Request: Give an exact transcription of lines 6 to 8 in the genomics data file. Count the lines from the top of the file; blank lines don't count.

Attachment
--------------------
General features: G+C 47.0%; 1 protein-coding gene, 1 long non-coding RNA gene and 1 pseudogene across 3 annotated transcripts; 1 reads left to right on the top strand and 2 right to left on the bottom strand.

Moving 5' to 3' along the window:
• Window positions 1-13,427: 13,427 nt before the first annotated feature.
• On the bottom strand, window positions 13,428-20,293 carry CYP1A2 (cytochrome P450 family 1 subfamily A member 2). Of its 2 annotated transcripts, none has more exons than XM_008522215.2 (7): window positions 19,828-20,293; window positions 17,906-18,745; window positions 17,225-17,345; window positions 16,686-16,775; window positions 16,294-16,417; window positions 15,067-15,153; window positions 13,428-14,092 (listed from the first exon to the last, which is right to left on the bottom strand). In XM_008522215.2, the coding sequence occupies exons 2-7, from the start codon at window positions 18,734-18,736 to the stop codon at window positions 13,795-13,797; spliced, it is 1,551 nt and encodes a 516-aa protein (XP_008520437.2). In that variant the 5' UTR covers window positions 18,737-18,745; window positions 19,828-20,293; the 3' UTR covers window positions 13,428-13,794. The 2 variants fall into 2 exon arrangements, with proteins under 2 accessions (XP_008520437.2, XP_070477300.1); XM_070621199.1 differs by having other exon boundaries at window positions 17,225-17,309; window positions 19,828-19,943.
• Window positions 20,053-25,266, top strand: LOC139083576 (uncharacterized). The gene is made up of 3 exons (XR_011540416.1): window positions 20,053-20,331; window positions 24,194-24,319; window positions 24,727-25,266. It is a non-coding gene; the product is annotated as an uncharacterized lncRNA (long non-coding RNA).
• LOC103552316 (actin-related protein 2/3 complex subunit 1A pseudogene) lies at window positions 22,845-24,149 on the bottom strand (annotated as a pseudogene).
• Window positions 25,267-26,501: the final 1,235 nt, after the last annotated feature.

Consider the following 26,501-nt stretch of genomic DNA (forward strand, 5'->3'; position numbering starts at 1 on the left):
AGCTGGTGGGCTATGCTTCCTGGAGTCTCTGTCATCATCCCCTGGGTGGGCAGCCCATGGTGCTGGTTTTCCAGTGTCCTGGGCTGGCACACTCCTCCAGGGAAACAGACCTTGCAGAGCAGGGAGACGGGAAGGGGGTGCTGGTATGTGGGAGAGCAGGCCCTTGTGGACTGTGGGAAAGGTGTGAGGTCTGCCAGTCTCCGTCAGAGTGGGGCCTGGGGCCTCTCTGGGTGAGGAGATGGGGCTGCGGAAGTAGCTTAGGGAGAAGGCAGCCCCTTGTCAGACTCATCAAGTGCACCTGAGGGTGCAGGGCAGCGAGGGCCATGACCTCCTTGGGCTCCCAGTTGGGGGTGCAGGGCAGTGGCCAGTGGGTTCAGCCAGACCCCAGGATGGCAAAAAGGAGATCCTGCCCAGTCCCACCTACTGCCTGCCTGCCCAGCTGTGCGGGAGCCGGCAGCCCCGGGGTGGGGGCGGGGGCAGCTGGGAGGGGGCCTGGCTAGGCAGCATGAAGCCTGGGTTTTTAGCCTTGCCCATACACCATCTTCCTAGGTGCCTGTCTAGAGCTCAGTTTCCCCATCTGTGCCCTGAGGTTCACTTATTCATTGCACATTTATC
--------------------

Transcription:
• LOC103552316 (actin-related protein 2/3 complex subunit 1A pseudogene) lies at window positions 22,845-24,149 on the bottom strand (annotated as a pseudogene).
• Window positions 25,267-26,501: the final 1,235 nt, after the last annotated feature.

Consider the following 26,501-nt stretch of genomic DNA (forward strand, 5'->3'; position numbering starts at 1 on the left):